Monday, December 2, 2019

WATER

Water is a huge issue in California, particularly in Southern California. We get an average of about 11 inches of rain a year, and we're at the end of the Colorado River, and everyone north of us takes their water before it gets down to us. That's a simplification, but water rights are a big legal issue throughout California. I am going to interpolate much of an article my son wrote about water issues in California, prompted by a water emergency right here in my own little town, where we got so much rain over the Thanksgiving weekend (which meant that 10 of my grandchildren could not go outside and things got wild)! Apparently as a result of the unusually high rainfall, our covered reservoir was  affected in such a way that some residents reported brown or greenish water coming from their taps. The city issued the first ever boil water advisory and closed all eating establishments in town, and made cases of drinking water available to residents. I picked mine up yesterday afternoon since I had stockpiled enough gallons of water to hold me until I could get home from church. Our water appears to be clear, so we've been able to take showers, but we have to used the bottled water for drinking, cooking, and brushing teeth, and the boiled water for washing dishes. I'm just glad it happened after we had cleaned up most of the Thanksgiving dishes created by the 20 people who were here and all the food they prepared!
This was actually a small emergency compared to the very serious affair with which my son opened his article.
High water risin', the shacks are slidin' down 
Folks lose their possessions and folks are leaving town 
-Bob Dylan (High Water)
A scene reminiscent of the opening of an Avengers movie unfolded in Oroville, California, this February. Water from the record rains in California threatened to overflow the tallest dam in the nation. A hole in one of the emergency spillways, designed to prevent this from happening, meant that the torrents of water cascading down the spillways overflowed and poured down hillsides and into the Feather River below. The National Guard was ordered to be prepared to mobilize, and close to 200,000 people were ordered to evacuate the area, as people feared their town being obliterated by a giant flood. In some ways, California has hit the lottery in the past two months, a state ravaged by drought received large amounts of rain, prompting people to proclaim an end to the drought, and more importantly an end to the unseemly brown medians in Beverly Hills.  The surplus of water in California has suddenly forced people to address the threat of the decay of the massive amounts of infrastructure required to make California not only livable but farmable. The Oroville dam incident is not a random isolated incident; it is the first of many possible issues that face the state when it comes to water.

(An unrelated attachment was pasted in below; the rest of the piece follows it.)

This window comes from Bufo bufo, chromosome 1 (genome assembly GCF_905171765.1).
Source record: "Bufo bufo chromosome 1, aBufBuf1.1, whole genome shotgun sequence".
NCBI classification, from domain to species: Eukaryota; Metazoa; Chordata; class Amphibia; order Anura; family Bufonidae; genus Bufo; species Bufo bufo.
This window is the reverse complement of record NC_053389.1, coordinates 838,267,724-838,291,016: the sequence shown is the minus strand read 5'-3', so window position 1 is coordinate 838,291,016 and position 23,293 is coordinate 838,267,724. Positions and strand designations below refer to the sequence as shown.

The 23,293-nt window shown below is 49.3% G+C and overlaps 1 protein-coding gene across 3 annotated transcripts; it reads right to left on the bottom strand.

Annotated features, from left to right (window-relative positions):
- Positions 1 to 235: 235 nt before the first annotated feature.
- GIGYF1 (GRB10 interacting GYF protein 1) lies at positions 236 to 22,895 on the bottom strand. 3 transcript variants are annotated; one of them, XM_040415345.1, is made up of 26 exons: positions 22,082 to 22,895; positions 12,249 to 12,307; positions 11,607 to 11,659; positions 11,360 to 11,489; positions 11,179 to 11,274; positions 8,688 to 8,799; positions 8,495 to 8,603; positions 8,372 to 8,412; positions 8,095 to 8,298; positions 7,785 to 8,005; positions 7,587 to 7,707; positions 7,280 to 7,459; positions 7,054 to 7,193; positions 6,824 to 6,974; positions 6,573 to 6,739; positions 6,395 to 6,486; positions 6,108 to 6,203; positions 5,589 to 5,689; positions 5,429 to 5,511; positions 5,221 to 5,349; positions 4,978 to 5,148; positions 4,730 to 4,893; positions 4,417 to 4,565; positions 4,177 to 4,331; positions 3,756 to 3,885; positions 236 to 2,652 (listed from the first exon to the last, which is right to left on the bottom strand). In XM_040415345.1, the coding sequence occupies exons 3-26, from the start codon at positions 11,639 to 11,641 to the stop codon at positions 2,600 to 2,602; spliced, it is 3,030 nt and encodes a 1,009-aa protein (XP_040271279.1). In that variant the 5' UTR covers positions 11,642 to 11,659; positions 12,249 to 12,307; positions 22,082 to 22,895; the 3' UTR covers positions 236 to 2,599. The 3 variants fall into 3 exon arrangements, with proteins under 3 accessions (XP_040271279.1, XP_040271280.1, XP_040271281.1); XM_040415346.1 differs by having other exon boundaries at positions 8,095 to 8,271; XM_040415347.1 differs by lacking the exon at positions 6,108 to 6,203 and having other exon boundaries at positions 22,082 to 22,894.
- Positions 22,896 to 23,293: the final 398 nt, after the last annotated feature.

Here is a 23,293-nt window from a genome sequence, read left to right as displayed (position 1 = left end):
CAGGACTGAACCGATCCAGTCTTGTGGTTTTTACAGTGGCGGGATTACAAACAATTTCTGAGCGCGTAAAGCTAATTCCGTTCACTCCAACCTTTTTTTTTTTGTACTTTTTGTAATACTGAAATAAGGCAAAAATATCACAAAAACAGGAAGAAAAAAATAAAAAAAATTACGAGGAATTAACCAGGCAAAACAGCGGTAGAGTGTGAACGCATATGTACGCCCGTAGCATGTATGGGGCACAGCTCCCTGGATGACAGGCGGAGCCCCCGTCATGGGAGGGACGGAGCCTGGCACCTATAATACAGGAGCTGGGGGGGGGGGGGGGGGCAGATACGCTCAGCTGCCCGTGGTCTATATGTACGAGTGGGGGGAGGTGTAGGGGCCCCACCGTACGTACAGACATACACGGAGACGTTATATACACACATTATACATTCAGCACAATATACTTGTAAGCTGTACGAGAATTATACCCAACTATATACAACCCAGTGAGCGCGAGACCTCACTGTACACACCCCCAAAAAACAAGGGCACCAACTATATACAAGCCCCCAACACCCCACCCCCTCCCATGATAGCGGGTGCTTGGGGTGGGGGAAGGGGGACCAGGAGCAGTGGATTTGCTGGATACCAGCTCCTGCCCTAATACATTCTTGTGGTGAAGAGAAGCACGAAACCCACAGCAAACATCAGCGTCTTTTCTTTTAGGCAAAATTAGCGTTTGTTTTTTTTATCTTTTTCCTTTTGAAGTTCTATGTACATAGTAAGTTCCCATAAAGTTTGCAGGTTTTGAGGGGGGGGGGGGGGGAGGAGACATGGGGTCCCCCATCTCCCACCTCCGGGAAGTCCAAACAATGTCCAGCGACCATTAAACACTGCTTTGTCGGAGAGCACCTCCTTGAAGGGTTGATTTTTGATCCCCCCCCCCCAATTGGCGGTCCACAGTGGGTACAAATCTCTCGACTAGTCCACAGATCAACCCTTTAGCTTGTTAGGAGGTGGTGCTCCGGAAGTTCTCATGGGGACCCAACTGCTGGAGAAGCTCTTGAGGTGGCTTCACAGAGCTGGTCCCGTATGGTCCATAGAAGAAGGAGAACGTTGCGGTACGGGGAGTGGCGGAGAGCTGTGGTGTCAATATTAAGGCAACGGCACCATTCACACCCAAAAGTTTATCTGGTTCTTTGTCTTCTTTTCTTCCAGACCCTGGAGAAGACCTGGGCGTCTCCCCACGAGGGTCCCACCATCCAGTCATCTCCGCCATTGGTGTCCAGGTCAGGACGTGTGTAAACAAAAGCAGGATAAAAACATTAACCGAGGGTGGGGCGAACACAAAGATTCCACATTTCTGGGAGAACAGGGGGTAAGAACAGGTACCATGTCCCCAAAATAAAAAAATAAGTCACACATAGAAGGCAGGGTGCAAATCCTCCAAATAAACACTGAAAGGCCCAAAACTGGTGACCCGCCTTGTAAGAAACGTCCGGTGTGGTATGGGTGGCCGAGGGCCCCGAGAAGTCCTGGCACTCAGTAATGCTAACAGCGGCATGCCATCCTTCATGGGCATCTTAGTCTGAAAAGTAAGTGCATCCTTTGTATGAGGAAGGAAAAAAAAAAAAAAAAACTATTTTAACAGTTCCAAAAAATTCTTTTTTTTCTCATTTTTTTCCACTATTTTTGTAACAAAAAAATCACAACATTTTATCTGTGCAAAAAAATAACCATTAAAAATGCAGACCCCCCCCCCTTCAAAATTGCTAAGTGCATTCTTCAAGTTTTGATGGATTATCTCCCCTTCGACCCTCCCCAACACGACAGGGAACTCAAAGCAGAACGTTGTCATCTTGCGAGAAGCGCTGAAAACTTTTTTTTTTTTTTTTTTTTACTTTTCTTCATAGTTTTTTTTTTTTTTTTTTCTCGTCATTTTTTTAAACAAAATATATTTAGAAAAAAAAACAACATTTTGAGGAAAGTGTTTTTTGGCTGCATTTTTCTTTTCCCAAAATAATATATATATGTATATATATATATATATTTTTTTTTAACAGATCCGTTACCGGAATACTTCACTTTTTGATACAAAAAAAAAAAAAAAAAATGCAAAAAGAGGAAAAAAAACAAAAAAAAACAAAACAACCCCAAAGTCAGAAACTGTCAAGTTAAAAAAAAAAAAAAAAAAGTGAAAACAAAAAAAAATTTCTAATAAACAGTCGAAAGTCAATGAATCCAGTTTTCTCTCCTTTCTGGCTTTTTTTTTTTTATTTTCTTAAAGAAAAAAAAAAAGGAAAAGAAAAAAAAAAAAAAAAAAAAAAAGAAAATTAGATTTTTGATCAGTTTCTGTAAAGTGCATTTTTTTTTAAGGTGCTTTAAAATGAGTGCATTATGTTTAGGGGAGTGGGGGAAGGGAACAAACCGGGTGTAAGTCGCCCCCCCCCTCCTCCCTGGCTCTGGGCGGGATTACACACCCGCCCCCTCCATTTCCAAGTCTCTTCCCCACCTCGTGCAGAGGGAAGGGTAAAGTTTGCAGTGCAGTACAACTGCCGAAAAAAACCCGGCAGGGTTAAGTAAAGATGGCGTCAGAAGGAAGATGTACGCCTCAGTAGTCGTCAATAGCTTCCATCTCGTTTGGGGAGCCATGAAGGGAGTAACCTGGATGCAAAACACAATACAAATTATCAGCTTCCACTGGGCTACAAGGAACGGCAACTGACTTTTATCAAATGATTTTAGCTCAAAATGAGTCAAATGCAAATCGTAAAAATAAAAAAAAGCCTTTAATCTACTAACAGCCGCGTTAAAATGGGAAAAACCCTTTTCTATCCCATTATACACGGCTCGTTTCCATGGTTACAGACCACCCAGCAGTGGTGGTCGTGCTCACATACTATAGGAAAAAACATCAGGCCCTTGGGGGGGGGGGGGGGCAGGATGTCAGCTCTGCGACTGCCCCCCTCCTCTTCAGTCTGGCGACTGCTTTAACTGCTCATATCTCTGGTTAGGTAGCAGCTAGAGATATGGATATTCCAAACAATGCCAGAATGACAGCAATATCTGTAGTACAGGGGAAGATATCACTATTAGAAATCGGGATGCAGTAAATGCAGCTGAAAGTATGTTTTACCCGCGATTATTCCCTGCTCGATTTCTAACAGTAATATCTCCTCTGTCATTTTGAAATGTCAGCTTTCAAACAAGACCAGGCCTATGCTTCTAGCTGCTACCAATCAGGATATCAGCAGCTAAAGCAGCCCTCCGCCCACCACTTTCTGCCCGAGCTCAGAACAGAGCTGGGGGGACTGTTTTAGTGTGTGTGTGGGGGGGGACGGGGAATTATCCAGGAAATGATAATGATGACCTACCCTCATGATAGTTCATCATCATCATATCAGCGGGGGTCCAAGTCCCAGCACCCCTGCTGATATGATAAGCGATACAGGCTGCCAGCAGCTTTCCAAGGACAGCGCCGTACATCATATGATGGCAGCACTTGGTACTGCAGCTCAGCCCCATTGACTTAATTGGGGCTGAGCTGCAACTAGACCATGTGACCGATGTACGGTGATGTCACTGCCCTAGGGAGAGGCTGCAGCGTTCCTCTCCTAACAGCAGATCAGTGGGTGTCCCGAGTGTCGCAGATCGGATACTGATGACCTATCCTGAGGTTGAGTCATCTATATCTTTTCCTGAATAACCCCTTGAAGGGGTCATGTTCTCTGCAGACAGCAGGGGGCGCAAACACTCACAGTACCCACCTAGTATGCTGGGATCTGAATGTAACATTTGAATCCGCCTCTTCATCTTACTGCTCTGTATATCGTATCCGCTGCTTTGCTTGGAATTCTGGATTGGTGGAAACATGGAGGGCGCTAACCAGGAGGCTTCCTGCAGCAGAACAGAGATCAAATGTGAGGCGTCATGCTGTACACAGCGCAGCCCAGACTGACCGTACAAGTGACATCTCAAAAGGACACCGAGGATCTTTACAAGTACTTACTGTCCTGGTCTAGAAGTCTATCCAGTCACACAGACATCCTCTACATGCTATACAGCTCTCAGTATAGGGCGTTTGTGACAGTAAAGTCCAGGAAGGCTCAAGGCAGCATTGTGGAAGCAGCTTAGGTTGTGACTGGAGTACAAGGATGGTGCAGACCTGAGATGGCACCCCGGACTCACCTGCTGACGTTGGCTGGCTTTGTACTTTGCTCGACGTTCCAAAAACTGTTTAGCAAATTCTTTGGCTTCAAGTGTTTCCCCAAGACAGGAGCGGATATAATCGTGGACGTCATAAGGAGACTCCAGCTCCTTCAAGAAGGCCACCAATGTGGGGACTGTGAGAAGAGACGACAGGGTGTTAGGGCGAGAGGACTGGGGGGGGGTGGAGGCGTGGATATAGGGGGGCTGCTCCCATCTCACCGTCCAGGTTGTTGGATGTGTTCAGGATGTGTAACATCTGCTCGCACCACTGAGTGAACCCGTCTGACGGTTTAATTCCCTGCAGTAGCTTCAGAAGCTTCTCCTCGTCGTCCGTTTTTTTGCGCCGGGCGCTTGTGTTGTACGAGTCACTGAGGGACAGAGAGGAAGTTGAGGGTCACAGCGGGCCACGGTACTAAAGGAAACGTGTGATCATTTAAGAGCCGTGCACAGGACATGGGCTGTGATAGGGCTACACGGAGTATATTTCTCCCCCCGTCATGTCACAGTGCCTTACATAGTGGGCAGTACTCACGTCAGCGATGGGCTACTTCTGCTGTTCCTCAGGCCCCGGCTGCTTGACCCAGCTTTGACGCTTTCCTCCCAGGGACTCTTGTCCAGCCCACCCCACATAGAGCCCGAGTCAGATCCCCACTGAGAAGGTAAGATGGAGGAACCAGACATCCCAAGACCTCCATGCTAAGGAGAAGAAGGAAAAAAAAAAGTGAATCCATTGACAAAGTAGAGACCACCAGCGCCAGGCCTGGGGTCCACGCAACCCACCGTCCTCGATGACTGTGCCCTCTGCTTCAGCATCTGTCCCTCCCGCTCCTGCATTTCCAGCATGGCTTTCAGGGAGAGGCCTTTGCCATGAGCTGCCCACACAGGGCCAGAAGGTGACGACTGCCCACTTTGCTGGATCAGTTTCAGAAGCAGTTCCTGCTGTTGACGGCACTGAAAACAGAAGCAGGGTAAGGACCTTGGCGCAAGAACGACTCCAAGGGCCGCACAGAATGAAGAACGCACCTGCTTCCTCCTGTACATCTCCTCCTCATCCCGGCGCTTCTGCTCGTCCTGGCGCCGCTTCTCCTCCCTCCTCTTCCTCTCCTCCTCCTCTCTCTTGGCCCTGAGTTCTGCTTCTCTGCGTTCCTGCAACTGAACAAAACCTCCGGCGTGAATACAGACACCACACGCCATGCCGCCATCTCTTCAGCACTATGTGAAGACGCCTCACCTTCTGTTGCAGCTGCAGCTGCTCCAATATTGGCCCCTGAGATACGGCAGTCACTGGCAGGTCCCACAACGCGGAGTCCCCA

Take a stroll by the roaring banks of the LA River, and you’ll notice something strange. The roaring is from the freeway right next to it, as the LA River is mostly a (sometimes) wet concrete patch. Southern California relies mostly on other places for its water. The water that rushes out of your faucet in Los Angeles, has to navigate not only miles of piping, canals and aqueducts, but also a vast legal bureaucracy. This is due to the distance the water must travel. Welcome to the wild, weird and wonderful world of water in California, where a public agency almost caused war between California and Arizona in the 1920s, and where currently the state might build a four story high and 35 mile long tunnel, that would dwarf the Chunnel between Britain and France.
In Southern California the majority of our water comes from either the snowpacks in the Sierra Nevada Mountains, or from the Colorado River. Your individual city purchases that water from the Metropolitan Water District(MWD). Think of the MWD as the Costco of water; they purchase the water in bulk from the State Water Project(SWP). In fact, according to Brad Jensen, from the San Gabriel Valley Economic Partnership, you could count up to ten agencies that your water goes through before reaching your tap. In short, water is not a simple process in California, because of the massive amount of infrastructure, energy, and money required to provide enough water for farms and cities. When this infrastructure, as in the case of the Oroville Dam, starts to fail, California has a major crisis both for its citizens and for the economy that relies on vast acres of farmland. The Don Pedro reservoir in the San Joaquin Valley, has filled more quickly than expected, and officials are trying to lower levels, before more storms hit. While both these would cause tremendous problems, it is nothing compared to the potential disaster facing the California Delta.